$3,174 | The extinct survivor

Christie's Auction Description

London | May 24, 2019

Though now extinct, the trilobite was one of Planet Earth's great survivors, first appearing in the fossil record 520 million years ago before finally falling prey to the Permian extinction after nearly 300 million successful years. Trilobites were so common and diverse that they are often used by geologists and paleontologists to date the rock formations in which they are found.

This 11-inch fossil specimen of Acadoparadoxides briareus was found in Morocco and dates from the mid-Cambrian (509-497 million years ago) period, measuring 15 x 24 x 2 ½ inches (38 x 61 x 6.5cm).

$3,720 | Metropolis (UFA, 1927) Lobby Card

Heritage Auction Description

Dallas | July 28, 2019

The most valuable movie poster in history was produced for the epic 1927 silent movie classic Metropolis, the story of a dystopian future set in the year 2000 and one of the first feature films to in the science fiction genre. As posters for the movie are rare and expensive, and the movie holds a special place in the genre, any artefact is expensive, as can be seen from the price fetched by this lobby card - $3,720!

The Metropolis poster sold for $690,000 at a Reel Galleries auction in November, 2005. German artist Heinz Schulz-Neudamm (1899-1969) created the poster, the novel and screenplay were written by Thea Von Harbou (1888-1954), and the film was directed by Thea's husband, Fritz Lang (1890-1976). You can watch the trailer for the remastered original movie here.

$3,875 | A first edition copy of ‘2001: A Space Odyssey’ (1968) by Arthur C. Clarke

Heritage Auction Description

Dallas | August 14, 2019

This first edition, first printing of 2001: A Space Odyssey (1968) is a rare beast in more ways than one. It is based on a screenplay by Stanley Kubrick and Arthur C. Clarke, and is hence a novelization of the treatment that would also become Stanley Kubrick's 1968 film of the same name, and one of the most important science fiction films of all time.

$4,050 | Elementorum geometricorum libri XV (circa 300 B.C) by Euclides

Christie's Auction Description

Digital Copy Online

London | July 9, 2019

Readers will recognize some of the diagrams in this book from the textbooks of their youth.

Greek mathematician Euclid of Alexandria wrote Elementorum geometricorum libri XV around 300 BC, and it has remained the primary textbook for teaching mathematics in general and geometry in particular, until the early 20th century. Hence Euclid's Elements is unquestionably the most influential textbook ever written.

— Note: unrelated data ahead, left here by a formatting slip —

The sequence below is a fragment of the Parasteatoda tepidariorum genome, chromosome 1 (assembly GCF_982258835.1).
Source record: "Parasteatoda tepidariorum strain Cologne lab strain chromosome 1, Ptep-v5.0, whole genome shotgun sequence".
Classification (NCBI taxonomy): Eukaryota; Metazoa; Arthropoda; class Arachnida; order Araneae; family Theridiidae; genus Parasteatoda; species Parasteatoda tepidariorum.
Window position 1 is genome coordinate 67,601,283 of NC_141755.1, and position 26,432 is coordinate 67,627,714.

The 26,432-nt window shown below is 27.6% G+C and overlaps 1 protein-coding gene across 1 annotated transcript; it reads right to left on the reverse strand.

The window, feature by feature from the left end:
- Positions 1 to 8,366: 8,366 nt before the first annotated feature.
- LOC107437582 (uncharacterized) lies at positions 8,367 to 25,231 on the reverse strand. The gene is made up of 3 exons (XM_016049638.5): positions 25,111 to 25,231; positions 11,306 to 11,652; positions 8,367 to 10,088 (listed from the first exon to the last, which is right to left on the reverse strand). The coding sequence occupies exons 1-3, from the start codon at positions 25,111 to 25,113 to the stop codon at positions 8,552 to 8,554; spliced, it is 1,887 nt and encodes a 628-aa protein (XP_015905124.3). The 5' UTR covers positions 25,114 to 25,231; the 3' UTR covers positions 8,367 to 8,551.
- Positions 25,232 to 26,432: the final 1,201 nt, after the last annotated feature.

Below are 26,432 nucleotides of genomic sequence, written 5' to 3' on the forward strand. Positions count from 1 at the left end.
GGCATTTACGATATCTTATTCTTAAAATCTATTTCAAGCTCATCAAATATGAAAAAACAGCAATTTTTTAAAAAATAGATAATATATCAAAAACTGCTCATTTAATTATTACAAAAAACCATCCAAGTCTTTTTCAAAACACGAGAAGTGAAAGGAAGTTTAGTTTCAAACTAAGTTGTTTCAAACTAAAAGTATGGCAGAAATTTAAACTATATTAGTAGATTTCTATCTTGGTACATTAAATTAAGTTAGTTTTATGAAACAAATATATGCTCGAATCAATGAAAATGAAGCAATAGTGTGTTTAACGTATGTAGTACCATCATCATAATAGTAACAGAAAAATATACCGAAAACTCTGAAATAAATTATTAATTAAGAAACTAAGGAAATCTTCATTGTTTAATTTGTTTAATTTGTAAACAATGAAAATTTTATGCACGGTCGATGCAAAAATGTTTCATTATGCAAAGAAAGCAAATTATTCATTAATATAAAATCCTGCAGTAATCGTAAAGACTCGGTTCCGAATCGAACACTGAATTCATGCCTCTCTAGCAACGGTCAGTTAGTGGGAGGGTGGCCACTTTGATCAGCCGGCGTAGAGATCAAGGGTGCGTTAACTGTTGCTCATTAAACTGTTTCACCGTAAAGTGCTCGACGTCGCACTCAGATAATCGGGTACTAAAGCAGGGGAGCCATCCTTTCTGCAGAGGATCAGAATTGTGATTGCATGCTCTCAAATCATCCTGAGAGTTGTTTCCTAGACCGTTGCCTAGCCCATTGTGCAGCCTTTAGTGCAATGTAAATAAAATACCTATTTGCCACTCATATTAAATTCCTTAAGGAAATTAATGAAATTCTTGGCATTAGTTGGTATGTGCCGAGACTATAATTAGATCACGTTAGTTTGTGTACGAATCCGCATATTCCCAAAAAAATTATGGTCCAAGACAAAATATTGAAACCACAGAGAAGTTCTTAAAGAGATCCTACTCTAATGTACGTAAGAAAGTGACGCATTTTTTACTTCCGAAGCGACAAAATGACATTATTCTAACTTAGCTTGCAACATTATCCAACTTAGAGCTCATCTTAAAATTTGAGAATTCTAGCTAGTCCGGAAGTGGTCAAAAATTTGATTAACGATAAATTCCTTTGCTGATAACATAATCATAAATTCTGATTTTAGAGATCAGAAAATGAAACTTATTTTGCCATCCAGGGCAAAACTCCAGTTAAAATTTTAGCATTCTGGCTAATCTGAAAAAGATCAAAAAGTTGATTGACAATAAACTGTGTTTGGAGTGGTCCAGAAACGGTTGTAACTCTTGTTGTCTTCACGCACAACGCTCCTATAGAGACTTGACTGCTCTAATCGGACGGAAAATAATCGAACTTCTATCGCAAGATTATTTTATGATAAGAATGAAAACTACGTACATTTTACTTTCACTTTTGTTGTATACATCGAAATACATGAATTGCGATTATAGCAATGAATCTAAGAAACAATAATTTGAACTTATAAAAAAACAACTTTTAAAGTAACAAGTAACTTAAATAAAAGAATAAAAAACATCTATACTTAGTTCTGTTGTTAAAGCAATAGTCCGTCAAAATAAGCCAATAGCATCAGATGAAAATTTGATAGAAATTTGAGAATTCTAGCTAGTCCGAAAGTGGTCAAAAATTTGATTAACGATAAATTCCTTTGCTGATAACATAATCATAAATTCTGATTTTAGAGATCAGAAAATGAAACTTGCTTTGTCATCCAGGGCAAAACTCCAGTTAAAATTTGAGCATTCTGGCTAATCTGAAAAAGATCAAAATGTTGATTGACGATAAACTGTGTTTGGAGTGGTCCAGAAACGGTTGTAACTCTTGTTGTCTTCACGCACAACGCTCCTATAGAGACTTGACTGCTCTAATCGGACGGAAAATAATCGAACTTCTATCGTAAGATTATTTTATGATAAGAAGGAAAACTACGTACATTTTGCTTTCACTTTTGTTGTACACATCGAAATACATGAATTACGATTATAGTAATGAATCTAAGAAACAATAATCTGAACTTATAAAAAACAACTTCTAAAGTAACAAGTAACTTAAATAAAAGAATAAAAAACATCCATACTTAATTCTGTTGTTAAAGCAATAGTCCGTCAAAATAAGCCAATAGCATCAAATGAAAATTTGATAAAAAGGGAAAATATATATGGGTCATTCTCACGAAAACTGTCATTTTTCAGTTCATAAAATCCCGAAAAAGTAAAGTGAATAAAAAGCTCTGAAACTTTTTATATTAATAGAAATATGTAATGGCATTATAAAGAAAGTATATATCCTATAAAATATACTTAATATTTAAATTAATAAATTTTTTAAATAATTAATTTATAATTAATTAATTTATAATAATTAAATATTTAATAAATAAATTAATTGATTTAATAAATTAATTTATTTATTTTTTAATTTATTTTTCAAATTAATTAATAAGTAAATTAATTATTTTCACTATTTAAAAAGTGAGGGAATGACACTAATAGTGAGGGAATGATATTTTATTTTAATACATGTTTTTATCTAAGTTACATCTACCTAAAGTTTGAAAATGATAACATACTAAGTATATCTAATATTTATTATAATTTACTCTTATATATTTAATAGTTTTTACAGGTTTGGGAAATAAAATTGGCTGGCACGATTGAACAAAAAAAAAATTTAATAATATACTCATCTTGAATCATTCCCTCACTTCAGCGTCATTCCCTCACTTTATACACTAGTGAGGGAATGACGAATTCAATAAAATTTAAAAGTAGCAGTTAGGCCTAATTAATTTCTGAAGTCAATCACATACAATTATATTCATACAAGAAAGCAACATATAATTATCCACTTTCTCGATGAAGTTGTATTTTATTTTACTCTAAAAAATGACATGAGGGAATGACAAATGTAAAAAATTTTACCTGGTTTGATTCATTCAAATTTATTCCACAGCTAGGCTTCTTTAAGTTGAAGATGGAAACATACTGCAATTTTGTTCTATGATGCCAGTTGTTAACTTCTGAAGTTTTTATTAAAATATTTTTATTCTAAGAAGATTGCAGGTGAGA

It is the only writing of classical antiquity to have a continuous history of textbook use from the pre-Christian era to the twentieth century. It was originally written by Euclid in Alexandria, Ptolemaic Egypt c. 300 BC, translated from the Arabic text 900 years ago by Adelard of Bath, edited 800 years ago by Campanus of Novara, and first printed in Venice on May 25, 1482. It was hence one of the very earliest mathematical works to be printed after the invention of the printing press and has been estimated to be second only to the Bible in the number of editions published since the first printing in 1482.

Last year Christie’s sold a first edition of this work, printed in Venice in May, 1482 for £284,750 ($376,905), making it the second most expensive copy ever sold, behind only another first edition sold by Sotheby's in 2001 for $511,750.

$4,813 | Sikhote-Alin Iron Meteorite Whole Individual

RR Auction Description

Boston | June 12, 2019

This meteorite originates from the largest recorded meteorite fall in history, on February 12, 1947, over the Sikhote-Alin Mountains in Siberia, Russia. The Sikhote-Alin iron meteorite features a remnant black fusion crust caused by extreme heat during meteorite's flight, as well as abundant and delicate flowlines caused when part of the meteorite's surface became molten. Meteorites offer a fine investment as demand will continue to rise much faster than supply does.

$4,857 | Thomas Arithmomètre circa 1870

Team Breker Auction Description

Köln | October 12, 2019

The availability of seemingly any technological marvel imaginable these days belies the progress of recent times. Patented just 200 years ago this year, and produced commercially from 1851 until 1915, the Thomas Arithmomètre was the world’s first first digital mechanical calculator strong enough and reliable enough to be used daily in an office environment. Given its 200 year anniversary, the Arithmomètre might get a bit more attention from mainstream media this year. Given there were only 1000 ever made, and far fewer survive, this technological milestone commands a relatively modest price.

$5,378 | Lamson Pencil Sharpener 1885

Team Breker Auction Description

Köln | October 12, 2019

The humble pencil was once a “killer app.” Prior to the pencil, writing was done with pen and ink. The simplicity and convenience of the pencil, in conjunction with a rubber eraser, made it a must have tool for recording any outdoor endeavor. Mass-production of pencils was not achieved until the 1800s, and the grandiose Lamson pencil sharpener of 130 years ago suggests the respect in which it was held as a tool of commerce. In working environments where a sharp pencil was paramount, this was cutting edge efficiency.

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$5,470 | Valeri Polyakov's Sokol KV Spacesuit Gloves

RR Auction Description

Boston | October 17, 2019